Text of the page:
So, blogs have done what Napster could not--introduce regulation to the Internet. It's worth reading this entire interview of FEC Commissioner Brad Smith on the regulation of speech on the Internet. Some key quotes:
Politics is a dirty business. Now politicians don't like being criticized. People who lose in political battles don't like to admit that they lost because maybe their ideas weren't good enough or they weren't persuasive enough, or people just don't agree with them. They would like to say, well, those guys must have an unfair advantage that must be regulated. That's the way that the political system works here and we have now set up the presumption that when things come up that people are unhappy about, government should regulate them.Read the whole thing.
I go back to a First Amendment perspective, that the First Amendment was there for us to keep government out of this. Now we are past the stage in which we can say that the courts will strike down all campaign finance regulation. But we really need to ask ourselves: is there not one area of American political life that can be unregulated? Is it absolutely required to regulate every area? And if there is one area that could be unregulated, one would think it might be the Internet, given that it's one area where the little guy -- the average citizen -- really can get in there and compete with the big, well-financed interests.
So we are going to say to those folks, well, if you had the power to own a press outlet you are okay and your website is probably going to be okay as well because you are a newspaper or a radio station or what have you. But we're going to say to the pajama-clad blogger in his basement that he doesn't get the press exemption? It seems to me that's exactly the person who we want to be encouraging to be more involved in politics, the person who should get the exemption there.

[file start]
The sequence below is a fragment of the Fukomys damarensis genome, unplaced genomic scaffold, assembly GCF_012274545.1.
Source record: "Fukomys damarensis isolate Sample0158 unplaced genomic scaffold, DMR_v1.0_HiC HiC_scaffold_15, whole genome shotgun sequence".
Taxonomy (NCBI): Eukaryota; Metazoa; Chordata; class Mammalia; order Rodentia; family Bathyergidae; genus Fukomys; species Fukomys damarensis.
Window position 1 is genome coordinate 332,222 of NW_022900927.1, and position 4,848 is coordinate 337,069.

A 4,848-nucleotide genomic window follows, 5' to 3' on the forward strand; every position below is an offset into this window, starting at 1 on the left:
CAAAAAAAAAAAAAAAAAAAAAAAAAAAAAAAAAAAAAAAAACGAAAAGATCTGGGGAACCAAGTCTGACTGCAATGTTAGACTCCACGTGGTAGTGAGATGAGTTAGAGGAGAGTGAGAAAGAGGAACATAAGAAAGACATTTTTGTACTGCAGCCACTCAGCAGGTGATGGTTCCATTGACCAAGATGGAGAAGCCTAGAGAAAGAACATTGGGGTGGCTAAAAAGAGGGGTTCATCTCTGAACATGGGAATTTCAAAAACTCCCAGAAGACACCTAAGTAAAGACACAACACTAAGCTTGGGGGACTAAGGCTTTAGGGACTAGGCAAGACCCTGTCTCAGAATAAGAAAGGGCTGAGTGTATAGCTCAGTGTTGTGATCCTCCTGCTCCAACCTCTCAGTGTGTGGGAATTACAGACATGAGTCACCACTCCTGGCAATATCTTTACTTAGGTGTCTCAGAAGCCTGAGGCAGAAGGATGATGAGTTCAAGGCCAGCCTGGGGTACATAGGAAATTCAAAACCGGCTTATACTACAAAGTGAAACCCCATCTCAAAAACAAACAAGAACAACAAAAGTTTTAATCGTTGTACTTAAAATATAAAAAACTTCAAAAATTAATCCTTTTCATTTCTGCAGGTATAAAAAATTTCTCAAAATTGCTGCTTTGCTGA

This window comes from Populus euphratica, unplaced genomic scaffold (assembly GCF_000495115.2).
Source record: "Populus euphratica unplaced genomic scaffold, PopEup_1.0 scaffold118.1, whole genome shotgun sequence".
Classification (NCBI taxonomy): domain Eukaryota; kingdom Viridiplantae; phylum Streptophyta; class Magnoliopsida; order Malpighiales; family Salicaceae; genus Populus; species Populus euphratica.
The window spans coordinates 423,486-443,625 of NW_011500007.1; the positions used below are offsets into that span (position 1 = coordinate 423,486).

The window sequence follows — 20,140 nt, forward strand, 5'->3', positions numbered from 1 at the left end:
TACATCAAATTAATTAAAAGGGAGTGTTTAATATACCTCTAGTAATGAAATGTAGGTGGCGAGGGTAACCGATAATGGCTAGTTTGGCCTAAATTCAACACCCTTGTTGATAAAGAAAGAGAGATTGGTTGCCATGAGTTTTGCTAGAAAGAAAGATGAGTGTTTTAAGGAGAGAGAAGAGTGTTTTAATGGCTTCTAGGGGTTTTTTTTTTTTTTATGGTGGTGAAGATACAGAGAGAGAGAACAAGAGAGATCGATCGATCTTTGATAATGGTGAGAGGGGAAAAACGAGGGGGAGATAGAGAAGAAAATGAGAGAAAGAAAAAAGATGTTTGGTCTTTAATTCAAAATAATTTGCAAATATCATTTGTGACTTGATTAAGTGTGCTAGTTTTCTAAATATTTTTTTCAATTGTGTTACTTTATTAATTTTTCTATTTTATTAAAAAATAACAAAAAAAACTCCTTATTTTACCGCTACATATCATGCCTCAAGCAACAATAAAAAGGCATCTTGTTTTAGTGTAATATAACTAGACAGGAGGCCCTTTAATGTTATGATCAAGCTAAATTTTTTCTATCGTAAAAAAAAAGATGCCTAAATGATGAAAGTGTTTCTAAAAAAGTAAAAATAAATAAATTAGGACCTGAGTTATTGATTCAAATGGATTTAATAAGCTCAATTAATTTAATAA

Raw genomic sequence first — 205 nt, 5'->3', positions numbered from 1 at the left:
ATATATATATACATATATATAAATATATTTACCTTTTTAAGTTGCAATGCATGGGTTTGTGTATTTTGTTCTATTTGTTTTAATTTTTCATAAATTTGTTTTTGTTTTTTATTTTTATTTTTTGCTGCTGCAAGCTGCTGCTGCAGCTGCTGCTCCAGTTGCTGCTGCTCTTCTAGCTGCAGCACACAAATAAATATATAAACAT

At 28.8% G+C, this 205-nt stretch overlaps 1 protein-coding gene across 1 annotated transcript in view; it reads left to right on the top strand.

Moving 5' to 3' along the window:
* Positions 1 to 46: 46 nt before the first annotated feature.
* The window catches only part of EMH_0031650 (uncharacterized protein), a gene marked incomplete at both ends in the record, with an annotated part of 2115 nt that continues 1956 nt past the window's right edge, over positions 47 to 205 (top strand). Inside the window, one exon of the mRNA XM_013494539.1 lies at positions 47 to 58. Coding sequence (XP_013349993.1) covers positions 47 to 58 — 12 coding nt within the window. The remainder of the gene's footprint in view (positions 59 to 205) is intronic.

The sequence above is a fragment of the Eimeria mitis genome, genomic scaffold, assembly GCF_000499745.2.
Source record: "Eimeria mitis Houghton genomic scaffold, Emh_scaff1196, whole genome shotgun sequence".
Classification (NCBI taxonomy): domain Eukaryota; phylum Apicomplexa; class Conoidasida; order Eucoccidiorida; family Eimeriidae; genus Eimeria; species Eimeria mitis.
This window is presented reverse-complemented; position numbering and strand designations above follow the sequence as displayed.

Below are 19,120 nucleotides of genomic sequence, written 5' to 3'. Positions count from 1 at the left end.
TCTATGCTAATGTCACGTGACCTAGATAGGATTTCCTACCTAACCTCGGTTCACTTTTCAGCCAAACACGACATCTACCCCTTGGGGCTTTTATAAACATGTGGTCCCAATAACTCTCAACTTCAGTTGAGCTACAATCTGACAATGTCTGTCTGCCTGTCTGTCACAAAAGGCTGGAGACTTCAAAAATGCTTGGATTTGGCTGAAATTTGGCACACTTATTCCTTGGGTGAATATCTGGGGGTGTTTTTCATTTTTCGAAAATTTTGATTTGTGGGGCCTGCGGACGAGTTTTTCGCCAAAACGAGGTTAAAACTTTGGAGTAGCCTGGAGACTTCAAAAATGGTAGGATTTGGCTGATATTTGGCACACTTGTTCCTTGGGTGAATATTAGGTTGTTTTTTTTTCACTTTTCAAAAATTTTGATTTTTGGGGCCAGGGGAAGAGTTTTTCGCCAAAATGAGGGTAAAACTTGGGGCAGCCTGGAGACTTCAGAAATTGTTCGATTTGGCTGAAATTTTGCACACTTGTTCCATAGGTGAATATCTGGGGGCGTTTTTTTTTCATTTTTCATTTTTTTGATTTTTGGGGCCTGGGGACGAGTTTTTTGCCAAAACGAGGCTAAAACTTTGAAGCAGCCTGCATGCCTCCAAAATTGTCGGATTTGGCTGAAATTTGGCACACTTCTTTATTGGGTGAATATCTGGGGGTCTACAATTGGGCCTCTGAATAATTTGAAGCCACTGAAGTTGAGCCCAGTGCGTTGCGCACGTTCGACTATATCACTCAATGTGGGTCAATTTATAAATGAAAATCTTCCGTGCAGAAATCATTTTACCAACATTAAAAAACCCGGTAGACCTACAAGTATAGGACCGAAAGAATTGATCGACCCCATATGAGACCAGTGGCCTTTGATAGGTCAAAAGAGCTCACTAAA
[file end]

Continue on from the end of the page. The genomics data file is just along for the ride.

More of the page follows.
Some people will say, well, if you give the press exemption to all these Internet sites, what would stop corporations from putting up a website to take advantage of the press exemption? To which the answer is, what stops the corporation now from buying a news station or newspaper?
We are. And again, oddly, with the type of regulation in which the more money you have the more free you will be to participate. A wealthy guy like George Soros, who can spend his millions, or Rupert Murdoch who can own a network, will have heightened influence. Your average small business doesn't have that possibility. They can, however, go onto the Internet. But now we are going to say, "No, you can't take it on the Internet either." Systematically we are working again exactly backwards.